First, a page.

Once you are in the file system, you will need to make a few changes. First of all, edit the /etc/subversion/subversion-access-control, changing *=r to *=rw. This will provide global read write on your SVN repository for the svnadmin user (who you created earlier).

vi /etc/subversion/subversion-access-control

Next you will need to change permissions of the newly created repository (in my case appworks:

chmod 777 -R /home/svn/appworks

Both of the above should never be done in a production environment. I am providing full read write access. In a local container dev instance, this is fine. In a production environment you would not provide global read-write, instead you would define individual users, groups and permissions using path based authorization within each individual repository. See the SVN Book for more details. Once you have completed the above steps, you should be able to access your repository using an SVN client on your local computer via http://localhost/svn/appworks.

Connecting to SVN from the AppWorks Container

If you previously stood up an AppWorks container, you should be able to connect from it to your new SVN container from AppWorks. The first thing you will need is grab gateway address from Docker. You will replace the earlier localhost address with your gateway IP which is needed to connect from one container to another. You can obtain this by running the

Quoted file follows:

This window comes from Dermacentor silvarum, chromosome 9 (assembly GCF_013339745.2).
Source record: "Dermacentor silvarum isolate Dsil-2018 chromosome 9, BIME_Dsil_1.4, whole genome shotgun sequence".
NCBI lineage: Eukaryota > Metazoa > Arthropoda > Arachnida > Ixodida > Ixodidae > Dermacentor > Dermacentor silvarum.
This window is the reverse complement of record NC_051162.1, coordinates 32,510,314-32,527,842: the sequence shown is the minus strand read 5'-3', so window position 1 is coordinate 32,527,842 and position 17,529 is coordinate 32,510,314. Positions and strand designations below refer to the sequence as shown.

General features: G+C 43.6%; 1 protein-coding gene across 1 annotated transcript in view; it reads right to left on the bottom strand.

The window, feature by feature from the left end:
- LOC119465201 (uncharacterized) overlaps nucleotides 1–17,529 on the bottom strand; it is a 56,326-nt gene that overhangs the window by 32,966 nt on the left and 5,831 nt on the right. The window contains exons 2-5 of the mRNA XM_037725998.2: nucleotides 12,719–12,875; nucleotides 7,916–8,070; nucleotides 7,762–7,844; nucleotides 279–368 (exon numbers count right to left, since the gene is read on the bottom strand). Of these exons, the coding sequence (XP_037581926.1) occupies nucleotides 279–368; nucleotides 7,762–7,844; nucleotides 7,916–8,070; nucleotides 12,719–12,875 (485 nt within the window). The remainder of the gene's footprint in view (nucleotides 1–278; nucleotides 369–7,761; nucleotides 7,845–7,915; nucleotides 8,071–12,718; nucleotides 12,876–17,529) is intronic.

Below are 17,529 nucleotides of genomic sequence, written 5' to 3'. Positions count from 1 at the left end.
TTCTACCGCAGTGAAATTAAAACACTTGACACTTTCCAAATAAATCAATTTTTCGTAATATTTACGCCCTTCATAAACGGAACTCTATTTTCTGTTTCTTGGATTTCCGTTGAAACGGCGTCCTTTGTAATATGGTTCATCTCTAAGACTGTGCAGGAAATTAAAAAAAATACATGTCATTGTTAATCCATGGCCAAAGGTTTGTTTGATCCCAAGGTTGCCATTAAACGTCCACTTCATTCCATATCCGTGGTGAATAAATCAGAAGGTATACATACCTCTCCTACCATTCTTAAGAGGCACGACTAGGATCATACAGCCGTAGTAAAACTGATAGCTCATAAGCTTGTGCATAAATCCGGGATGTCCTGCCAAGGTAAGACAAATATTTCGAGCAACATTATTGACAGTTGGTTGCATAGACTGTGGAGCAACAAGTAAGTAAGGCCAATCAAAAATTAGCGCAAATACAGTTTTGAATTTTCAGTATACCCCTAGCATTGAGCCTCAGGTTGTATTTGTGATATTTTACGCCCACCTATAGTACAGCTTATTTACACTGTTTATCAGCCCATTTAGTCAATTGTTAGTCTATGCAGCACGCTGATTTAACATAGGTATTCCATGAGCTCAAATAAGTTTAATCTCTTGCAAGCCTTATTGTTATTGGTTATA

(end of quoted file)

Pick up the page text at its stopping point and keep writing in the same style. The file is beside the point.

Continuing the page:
docker network inspect bridge

You should end up with output similar to below. Look for the “Gateway”: … line, which should provide your IP address.

docker inspect output

When referencing your svn repository from your appworks container, instead of using http://localhost/svn/appworks, you will reference your repository using the new gateway IP address, which in my case would be http://172.17.0.1/svn/appworks. Lets connect everything together next.

From your local AppWorks installation, login and navigate to Workspace Documents. In the Organize Workspaces panel, select the green plus icon (insert) and name your new workspace. In the Source Control Management type dropdown, select SVN for team development and click next.

New Workspace in AppWorks

In the next step you will be asked to provide credentials to your svn repository. To keep it simple I’m just using the earlier created svnadmin account (setup above) along with the SVN repository address using my Docker gateway IP, which is http://172.17.0.1/svn/appworks. To verify your setup, click on ‘Test connection’ and you should hopefully get a confirmation similar to the screen below. If you did not, go back and check your credentials and Docker gateway address.

Adding SVN Credentials

You should be able to completed the remaining steps clicking ‘Next’ and then ‘Complete’. You will now be able to use version control in your application development. In a real life setting you would mostly likely have an SVN server setup for your entire development team, which would not only be secured better than the steps described above, but would be publically available to access within your network. For learning purposes or pure local development, I’ve found using an SVN container to be helpful. Hopefully you found this useful.

Image Credits: Photo by Zan on Unsplash.